Two associates of Trump personal attorney Rudy Giuliani who were tied to the Ukraine pressure campaign were arrested on Wednesday on campaign finance charges, a source familiar told TPM.
The pair — Lev Parnas and Igor Fruman — traveled to Kyiv in 2019 as Giuliani and Trump pressed the Ukrainian government to fabricate dirt on Joe Biden and the origins of the Trump-Russia investigation. The duo have run the gamut in their work with Giuliani, most recently teaming up with the former NYC mayor to probe opportunities in Ukraine’s gas business but also reportedly aiding the Trump attorney in his pressure campaign on Kyiv — for which the President now faces impeachment.
The duo were arrested Wednesday night at Washington-Dulles International airport, while reportedly trying to flee the country. They had depositions before Congress scheduled for today and tomorrow.
Prosecutors from the Southern District of New York charged the pair – as well as David Correia and Andrey Kukushkin — on two counts of conspiracy, false statements to the FEC, and falsifying records.
Prosecutors accuse the four of conspiring “to circumvent the federal laws against foreign influence by engaging in a scheme to funnel foreign money to candidates for federal and State office so that the defendants could buy potential influence” with politicians and government.
The indictment accuses Parnas and Fruman of funneling $325,000 in foreign cash to pro-Trump Super PAC America First Action in a mysterious transaction that TPM wrote about last month.
The pair founded a company called Global Energy Partners, and marked it down as having made the contribution. But as TPM reported, and the indictment alleges, GEP did not make the contribution — rather, the money came from another firm.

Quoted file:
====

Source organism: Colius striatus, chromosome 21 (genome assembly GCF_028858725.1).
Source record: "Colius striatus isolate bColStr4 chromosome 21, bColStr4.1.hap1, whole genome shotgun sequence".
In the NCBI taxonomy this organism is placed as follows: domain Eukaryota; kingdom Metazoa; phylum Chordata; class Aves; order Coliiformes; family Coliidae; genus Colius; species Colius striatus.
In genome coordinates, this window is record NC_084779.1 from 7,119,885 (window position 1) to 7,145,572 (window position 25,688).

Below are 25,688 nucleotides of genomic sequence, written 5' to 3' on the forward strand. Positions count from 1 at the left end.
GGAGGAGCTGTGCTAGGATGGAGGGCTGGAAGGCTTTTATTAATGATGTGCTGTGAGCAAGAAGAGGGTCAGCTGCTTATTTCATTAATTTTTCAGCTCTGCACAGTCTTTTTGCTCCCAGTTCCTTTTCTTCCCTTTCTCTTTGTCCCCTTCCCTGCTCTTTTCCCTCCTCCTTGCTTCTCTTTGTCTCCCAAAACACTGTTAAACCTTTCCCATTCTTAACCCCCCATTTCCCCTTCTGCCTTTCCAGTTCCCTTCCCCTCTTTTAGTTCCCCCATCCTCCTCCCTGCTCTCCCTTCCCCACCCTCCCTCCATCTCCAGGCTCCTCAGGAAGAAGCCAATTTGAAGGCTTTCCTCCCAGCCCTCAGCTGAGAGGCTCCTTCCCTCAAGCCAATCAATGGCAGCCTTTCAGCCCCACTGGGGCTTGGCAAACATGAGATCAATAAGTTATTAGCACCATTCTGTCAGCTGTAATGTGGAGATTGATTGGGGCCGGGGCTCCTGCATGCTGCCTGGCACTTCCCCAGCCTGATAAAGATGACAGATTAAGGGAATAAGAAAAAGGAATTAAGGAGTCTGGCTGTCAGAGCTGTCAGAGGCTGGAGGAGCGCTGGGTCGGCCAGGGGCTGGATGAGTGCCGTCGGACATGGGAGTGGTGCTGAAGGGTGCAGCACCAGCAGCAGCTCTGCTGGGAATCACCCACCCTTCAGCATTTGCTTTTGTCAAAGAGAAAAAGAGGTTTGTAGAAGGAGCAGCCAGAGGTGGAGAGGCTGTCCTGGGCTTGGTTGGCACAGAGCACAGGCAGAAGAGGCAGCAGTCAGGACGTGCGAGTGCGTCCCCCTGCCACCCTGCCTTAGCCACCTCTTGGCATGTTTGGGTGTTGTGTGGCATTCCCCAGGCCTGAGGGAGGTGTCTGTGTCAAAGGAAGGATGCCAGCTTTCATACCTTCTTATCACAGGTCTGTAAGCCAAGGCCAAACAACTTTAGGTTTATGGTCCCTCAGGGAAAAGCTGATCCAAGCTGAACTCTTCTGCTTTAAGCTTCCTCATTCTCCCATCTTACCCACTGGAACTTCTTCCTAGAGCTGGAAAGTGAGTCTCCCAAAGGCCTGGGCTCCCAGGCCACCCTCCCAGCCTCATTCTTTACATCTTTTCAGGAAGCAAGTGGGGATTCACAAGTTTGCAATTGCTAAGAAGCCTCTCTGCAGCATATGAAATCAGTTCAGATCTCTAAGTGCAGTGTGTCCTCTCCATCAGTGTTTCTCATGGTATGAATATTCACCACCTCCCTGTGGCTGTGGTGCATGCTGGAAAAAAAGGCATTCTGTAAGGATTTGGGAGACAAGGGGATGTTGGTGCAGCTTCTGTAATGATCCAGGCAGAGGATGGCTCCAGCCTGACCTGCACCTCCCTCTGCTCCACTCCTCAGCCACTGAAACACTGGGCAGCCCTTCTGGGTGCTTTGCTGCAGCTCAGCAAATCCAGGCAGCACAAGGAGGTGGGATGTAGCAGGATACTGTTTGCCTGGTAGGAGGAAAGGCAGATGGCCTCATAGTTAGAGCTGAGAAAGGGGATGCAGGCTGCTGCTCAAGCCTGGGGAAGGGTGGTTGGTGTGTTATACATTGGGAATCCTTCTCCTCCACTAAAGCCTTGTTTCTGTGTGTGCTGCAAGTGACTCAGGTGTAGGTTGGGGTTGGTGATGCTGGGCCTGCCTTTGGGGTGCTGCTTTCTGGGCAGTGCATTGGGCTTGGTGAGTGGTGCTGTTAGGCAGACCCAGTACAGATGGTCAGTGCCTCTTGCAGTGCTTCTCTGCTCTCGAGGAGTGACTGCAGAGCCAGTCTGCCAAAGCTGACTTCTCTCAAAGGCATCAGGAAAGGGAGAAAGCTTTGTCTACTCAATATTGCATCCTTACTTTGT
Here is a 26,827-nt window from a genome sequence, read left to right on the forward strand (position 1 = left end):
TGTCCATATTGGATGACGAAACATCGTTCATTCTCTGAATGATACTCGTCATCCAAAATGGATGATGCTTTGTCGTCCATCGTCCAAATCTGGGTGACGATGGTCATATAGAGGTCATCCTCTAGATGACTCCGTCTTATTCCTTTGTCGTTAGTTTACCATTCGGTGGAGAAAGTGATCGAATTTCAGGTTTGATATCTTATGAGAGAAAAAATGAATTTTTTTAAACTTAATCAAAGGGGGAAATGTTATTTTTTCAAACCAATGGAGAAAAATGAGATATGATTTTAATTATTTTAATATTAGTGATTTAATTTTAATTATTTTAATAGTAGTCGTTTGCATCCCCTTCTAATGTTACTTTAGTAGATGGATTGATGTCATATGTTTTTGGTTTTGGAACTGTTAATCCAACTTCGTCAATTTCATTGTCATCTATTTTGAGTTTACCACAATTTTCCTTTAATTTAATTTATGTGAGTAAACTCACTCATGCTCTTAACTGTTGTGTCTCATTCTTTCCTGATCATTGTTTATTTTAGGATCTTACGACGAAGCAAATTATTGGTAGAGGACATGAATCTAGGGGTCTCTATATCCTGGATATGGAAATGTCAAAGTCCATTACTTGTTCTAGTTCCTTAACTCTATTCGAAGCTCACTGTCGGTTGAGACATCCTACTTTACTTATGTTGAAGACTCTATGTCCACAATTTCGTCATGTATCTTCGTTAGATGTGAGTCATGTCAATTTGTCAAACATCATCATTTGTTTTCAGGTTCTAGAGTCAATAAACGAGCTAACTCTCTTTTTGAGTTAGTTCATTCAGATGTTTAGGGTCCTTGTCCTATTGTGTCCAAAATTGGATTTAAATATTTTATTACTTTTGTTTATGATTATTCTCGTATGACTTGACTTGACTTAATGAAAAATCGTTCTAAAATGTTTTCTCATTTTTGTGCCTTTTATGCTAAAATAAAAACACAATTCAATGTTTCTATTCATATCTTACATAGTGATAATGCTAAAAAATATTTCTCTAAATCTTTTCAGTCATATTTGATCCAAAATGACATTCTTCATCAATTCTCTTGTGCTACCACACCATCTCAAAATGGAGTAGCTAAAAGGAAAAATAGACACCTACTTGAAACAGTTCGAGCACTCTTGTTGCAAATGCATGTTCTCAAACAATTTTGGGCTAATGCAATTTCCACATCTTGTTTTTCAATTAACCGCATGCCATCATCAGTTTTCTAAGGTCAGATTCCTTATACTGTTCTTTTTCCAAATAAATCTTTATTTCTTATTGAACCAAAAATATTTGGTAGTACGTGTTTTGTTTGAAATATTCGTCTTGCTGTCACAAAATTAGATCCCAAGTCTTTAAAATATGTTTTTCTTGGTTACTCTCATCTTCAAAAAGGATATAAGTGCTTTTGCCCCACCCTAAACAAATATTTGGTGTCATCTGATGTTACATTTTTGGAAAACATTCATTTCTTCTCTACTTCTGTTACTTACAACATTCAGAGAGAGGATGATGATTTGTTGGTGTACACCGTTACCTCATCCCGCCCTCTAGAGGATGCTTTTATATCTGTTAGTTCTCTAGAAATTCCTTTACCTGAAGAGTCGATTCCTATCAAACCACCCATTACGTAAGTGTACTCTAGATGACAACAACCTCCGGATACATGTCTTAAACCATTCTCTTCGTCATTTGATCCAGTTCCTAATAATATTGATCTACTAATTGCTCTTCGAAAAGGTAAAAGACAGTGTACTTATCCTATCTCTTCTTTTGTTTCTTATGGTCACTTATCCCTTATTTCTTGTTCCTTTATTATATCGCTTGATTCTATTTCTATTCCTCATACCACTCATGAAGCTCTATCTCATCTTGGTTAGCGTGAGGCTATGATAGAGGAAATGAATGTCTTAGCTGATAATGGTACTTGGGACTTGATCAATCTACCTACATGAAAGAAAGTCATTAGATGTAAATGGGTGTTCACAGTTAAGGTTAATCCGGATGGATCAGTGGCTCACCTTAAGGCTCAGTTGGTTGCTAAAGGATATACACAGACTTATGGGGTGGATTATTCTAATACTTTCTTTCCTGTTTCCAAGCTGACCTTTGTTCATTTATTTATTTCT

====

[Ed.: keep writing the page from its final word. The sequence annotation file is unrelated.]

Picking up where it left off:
Prosecutors allege that the money in fact came from a “private lending transaction” with unnamed third parties, and that the pair intentionally concealed the origin of the funds from the FEC. America First Action also recorded the $325,000 as having come from GEP, and told TPM at the time that it complied with all applicable laws and regulations. AFA did not immediately reply to a request for comment.
That PAC also benefitted an unnamed “then-sitting U.S. Congressman” who received a commitment from Parnas and Fruman for $20,000.
At around that time, the indictment reads, “Parnas met with Congressman-1 and sought Congressman-1’s assistance in causing the U.S. Government to remove or recall the then-U.S. Ambassador to Ukraine.”
Last year, Rep. Pete Sessions (R-TX) sent a letter to Secretary of State Mike Pompeo calling for Ambassador Marie Yovanovitch’s removal, accusing her of being anti-Trump. America First Action reportedly spent more than $3 million to benefit Sessions during the 2018 election cycle.
Yovanovitch was fired in May 2019, after Ukraine’s then-prosecutor general Yuriy Lutsenko began to publicly accuse her of corruption, and after Giuliani pushed for her removal.
In a statement, America First Action said that “In May 2018, America First Action received a $325,000 contribution and donor form from Global Energy Producers.”
After the FEC opened an investigation concerning the contribution, America First Action said, it “placed that contribution in a segregated bank account, it has not been used it for any purpose and the funds will remain in this segregated account until these matters are resolved. We take our legal obligations seriously and scrupulously comply with the law and any suggestion otherwise is false.”
The indictment also details a scheme to create a marijuana business in Nevada. Parnas and Fruman allegedly funneled money from a foreign official to a Nevada state candidate’s election campaign in order to help secure a license for marijuana retail.
For the marijuana licensing venture, the pair allegedly worked with David Correia and Andrey Kukushkin. Correia allegedly drafted a table contemplating between $1 and $2 million in political contributions to accomplish the scheme. The unnamed foreign national allegedly wired $1 million in furtherance of the effort late last year, but it all stumbled on one hitch: the deadline for registering marijuana licenses in Nevada was September 2018.
So, the indictment alleges, the defendants attempted to contribute to a Nevada State candidate who was running for an office in which the candidate would be empowered to “change the rules.”
Parnas and Fruman are expected to appear in federal court in Virginia on Thursday.
Read the indictment here:
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